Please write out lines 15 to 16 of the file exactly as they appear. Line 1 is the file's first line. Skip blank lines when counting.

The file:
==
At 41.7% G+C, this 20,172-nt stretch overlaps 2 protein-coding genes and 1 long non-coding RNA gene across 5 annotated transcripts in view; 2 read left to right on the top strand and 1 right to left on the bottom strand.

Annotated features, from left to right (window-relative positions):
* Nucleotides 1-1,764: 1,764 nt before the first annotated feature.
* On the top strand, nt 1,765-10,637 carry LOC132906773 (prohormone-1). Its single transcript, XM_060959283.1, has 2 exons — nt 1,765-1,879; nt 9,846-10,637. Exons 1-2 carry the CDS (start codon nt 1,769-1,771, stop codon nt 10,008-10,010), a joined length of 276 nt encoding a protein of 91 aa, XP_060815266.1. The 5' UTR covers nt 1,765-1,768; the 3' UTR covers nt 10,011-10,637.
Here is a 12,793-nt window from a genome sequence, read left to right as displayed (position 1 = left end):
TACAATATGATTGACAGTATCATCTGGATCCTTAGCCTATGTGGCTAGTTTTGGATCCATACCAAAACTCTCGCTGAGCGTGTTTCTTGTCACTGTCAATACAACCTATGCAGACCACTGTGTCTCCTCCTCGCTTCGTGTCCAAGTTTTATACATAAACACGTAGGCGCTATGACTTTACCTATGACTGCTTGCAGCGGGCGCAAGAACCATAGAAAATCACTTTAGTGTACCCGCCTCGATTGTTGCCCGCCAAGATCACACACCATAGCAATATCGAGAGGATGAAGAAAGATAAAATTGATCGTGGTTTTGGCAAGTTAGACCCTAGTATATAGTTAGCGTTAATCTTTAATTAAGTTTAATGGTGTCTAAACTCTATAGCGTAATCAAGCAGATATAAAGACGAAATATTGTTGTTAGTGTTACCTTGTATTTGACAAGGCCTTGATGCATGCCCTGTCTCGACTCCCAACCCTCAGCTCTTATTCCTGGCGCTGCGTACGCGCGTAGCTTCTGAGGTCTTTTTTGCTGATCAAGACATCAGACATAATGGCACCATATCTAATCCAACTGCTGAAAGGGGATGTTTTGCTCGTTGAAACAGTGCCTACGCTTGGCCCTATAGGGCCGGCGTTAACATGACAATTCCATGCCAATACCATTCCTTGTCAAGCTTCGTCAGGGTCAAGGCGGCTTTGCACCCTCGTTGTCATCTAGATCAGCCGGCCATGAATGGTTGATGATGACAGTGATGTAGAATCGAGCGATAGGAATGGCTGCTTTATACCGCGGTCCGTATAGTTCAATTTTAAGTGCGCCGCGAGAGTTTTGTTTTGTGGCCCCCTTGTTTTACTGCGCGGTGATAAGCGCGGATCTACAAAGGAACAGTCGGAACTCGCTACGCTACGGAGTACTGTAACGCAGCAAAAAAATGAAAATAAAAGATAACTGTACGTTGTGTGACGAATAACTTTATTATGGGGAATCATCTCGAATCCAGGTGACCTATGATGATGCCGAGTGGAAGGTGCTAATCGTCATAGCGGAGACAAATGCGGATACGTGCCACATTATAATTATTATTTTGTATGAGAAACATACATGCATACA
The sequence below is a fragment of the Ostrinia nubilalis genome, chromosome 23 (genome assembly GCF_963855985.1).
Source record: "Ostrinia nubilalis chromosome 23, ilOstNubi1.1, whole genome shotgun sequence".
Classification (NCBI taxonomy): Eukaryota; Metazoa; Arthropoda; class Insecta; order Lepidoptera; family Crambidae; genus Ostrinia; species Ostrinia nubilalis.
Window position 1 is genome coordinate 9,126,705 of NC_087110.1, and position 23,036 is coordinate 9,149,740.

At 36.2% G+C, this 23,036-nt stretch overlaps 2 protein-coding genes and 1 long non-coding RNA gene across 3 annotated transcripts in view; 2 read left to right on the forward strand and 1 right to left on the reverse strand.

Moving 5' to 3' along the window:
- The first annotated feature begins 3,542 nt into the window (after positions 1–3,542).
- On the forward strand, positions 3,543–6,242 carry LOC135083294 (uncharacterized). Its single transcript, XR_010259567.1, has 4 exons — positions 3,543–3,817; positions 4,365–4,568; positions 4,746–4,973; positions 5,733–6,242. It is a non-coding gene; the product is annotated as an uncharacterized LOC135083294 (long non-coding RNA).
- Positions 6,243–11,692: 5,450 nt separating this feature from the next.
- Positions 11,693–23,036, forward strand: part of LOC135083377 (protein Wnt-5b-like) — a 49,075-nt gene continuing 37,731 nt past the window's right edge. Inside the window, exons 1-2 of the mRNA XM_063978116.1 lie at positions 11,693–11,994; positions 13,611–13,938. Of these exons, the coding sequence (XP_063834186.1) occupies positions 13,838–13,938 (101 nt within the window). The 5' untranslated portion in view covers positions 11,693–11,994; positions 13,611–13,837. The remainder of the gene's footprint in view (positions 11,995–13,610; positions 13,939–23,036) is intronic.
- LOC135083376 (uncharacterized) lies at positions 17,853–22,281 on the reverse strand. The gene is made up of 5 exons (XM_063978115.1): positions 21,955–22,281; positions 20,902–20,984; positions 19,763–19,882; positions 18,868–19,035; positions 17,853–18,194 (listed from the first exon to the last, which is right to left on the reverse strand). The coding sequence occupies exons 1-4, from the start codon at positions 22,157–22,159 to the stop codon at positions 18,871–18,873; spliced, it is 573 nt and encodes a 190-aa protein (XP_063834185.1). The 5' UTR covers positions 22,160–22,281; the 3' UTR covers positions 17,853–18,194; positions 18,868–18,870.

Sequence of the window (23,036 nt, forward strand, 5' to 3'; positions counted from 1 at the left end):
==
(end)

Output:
- Positions 6,243–11,692: 5,450 nt separating this feature from the next.
- Positions 11,693–23,036, forward strand: part of LOC135083377 (protein Wnt-5b-like) — a 49,075-nt gene continuing 37,731 nt past the window's right edge. Inside the window, exons 1-2 of the mRNA XM_063978116.1 lie at positions 11,693–11,994; positions 13,611–13,938. Of these exons, the coding sequence (XP_063834186.1) occupies positions 13,838–13,938 (101 nt within the window). The 5' untranslated portion in view covers positions 11,693–11,994; positions 13,611–13,837. The remainder of the gene's footprint in view (positions 11,995–13,610; positions 13,939–23,036) is intronic.